Implementing sustainable practices throughout a warehouse will not only save money for the organisation, but will increase customer goodwill.
Warehouses and distribution centres can realise great savings by implementing energy management systems. It has been estimated that properly run energy management programmes targeting energy efficiency can save five to 20 percent on energy bills without a significant capital investment. From small to large sites, these savings can represent thousands to hundreds of thousands of revenue each year, and many can be achieved with minimal cash outlay. Due to the size of warehouses and distribution centres, even small improvements can have a large positive net effect on the bottom line.
Where do the savings come from when implementing an energy management system? Poor power factor can act as a major energy drain. Inefficient use of supplied power can easily be overlooked because it has few outward signs. There are no blown fuses, tripped circuit breakers or failed electrical apparatus to alert facility personnel of a problem. Material handling equipment can be made more efficient with the use of high-efficiency motors and an energy management system that shuts down parts of the system automatically when not in use. If a conveyor is required, sensors detect incoming products and automatically start it up again.
By ensuring that equipment is used only when needed, companies can see savings from:
- Improved operating efficiencies.
- Less downtime due to undetected equipment problems.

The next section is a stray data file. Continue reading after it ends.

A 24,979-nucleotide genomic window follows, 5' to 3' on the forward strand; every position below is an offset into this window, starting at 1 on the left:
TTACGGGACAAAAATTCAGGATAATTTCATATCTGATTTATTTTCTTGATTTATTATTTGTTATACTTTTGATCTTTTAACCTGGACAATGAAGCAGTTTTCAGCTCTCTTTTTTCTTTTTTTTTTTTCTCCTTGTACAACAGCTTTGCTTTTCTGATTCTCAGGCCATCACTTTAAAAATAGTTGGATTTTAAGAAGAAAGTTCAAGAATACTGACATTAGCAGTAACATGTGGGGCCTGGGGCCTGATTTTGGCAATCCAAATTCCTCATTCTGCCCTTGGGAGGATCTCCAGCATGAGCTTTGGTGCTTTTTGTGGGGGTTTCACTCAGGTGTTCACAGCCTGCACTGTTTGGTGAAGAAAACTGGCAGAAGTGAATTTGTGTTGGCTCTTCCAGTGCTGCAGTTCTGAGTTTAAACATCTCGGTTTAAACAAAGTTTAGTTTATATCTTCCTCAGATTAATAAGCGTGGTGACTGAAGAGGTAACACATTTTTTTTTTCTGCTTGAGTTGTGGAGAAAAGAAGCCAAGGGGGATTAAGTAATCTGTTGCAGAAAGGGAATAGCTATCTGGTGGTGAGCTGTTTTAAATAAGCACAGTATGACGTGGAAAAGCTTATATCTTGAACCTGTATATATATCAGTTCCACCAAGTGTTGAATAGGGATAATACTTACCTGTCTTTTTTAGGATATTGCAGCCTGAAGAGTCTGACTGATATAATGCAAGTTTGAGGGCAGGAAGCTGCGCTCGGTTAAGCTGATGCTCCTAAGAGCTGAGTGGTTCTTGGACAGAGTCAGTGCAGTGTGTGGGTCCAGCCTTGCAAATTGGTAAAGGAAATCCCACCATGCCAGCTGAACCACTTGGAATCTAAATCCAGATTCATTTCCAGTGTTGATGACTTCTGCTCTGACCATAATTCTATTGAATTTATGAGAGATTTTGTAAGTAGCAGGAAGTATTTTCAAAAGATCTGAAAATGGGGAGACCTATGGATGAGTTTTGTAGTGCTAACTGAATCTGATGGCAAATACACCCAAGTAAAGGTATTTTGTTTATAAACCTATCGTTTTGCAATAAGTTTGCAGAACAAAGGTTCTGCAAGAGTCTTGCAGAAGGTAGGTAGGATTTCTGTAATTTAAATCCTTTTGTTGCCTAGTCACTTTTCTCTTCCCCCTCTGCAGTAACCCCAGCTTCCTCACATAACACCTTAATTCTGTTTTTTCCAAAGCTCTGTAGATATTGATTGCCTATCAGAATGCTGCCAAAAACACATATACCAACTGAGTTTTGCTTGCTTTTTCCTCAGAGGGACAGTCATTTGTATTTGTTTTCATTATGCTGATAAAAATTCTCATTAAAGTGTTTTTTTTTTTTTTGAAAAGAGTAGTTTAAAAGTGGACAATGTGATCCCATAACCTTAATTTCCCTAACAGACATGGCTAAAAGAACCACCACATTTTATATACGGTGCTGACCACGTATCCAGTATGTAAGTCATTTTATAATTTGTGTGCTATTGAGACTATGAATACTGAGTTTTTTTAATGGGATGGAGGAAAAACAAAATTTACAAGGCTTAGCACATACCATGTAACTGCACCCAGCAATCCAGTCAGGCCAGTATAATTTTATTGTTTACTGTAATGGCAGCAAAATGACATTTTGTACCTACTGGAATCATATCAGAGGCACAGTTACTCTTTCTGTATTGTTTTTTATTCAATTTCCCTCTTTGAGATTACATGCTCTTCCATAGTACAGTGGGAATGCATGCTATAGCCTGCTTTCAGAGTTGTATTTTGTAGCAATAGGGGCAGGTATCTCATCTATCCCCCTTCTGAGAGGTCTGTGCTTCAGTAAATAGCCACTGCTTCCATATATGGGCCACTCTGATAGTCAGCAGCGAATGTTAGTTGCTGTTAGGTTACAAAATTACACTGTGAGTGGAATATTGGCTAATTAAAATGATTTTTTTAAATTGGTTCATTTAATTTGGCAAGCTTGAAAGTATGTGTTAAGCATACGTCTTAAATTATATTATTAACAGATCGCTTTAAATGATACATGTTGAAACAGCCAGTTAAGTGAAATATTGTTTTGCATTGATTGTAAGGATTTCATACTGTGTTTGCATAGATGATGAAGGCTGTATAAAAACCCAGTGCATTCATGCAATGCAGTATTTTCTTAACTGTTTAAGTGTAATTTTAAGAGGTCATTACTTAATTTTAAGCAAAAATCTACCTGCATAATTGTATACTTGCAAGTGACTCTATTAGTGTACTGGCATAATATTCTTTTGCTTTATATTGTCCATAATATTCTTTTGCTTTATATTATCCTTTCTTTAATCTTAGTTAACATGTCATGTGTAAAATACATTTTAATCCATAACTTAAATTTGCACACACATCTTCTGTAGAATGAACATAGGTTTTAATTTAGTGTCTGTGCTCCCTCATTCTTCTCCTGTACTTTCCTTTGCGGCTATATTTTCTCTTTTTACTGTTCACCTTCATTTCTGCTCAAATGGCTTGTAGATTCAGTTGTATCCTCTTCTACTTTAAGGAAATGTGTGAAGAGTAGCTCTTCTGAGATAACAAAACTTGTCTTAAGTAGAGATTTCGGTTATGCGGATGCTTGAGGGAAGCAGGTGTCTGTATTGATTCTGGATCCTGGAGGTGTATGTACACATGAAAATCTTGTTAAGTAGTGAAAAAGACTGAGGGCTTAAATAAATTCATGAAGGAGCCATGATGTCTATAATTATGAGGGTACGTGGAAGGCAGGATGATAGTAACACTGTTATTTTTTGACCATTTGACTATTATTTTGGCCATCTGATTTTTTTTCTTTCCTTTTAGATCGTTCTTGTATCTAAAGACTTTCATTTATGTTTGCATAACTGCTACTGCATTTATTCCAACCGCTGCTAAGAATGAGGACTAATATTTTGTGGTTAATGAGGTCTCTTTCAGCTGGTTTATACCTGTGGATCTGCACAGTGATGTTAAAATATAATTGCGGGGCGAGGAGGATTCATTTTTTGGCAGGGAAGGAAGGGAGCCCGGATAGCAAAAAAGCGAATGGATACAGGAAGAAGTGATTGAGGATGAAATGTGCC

- Extended equipment life cycle.
- Reduction of power draw.
- Lower costs of environmental compliance.
Energy-saving equipment for the warehouse
The cost of operating equipment in manufacturing facilities and distribution centres is an ongoing cost that requires a substantial amount of electrical power. Companies can reduce electrical demand by upgrading to energy-efficient equipment that utilises high-efficiency motors. Conveyors, sortation units, AS/RS, etc. can be powered by high-efficiency motors or high-efficiency variable-frequency drives.
Many warehouses and distribution facilities are extremely large and house material handling systems that handle varying sizes and weights of containers or products. An individual conveyor system could measure five to six miles. Managing and maintaining this equipment can be a challenge.
Facility managers are always looking for new ways to improve their performance in order to keep equipment running smoothly and efficiently. For example, depending on the complexity of the facility’s conveyor system, it could account for as much as 50 percent of a facility’s electrical load. Because of these systems’ huge use of electricity, it is a natural target for improving efficiency and saving energy.
One way to reduce power consumption is to retrofit existing conveyor motors with highly efficient, variablespeed motors that feature a ‘soft-start’, which reduces the mechanical shock to the conveyor belts when restarting, significantly cutting maintenance costs. In addition, the soft start alleviates the motors’ high draw of electrical current during a restart
While energy-efficient motors may be more expensive than standard equipment, the true cost of motors is not the purchase price, but the cost of daily operation. Over time, the savings provided by an energy-efficient motor can far outweigh its higher purchase price. Energyefficient motors are also generally more reliable, longer lasting and put less of a load on electrical distribution circuits.
Saving space saves on utilities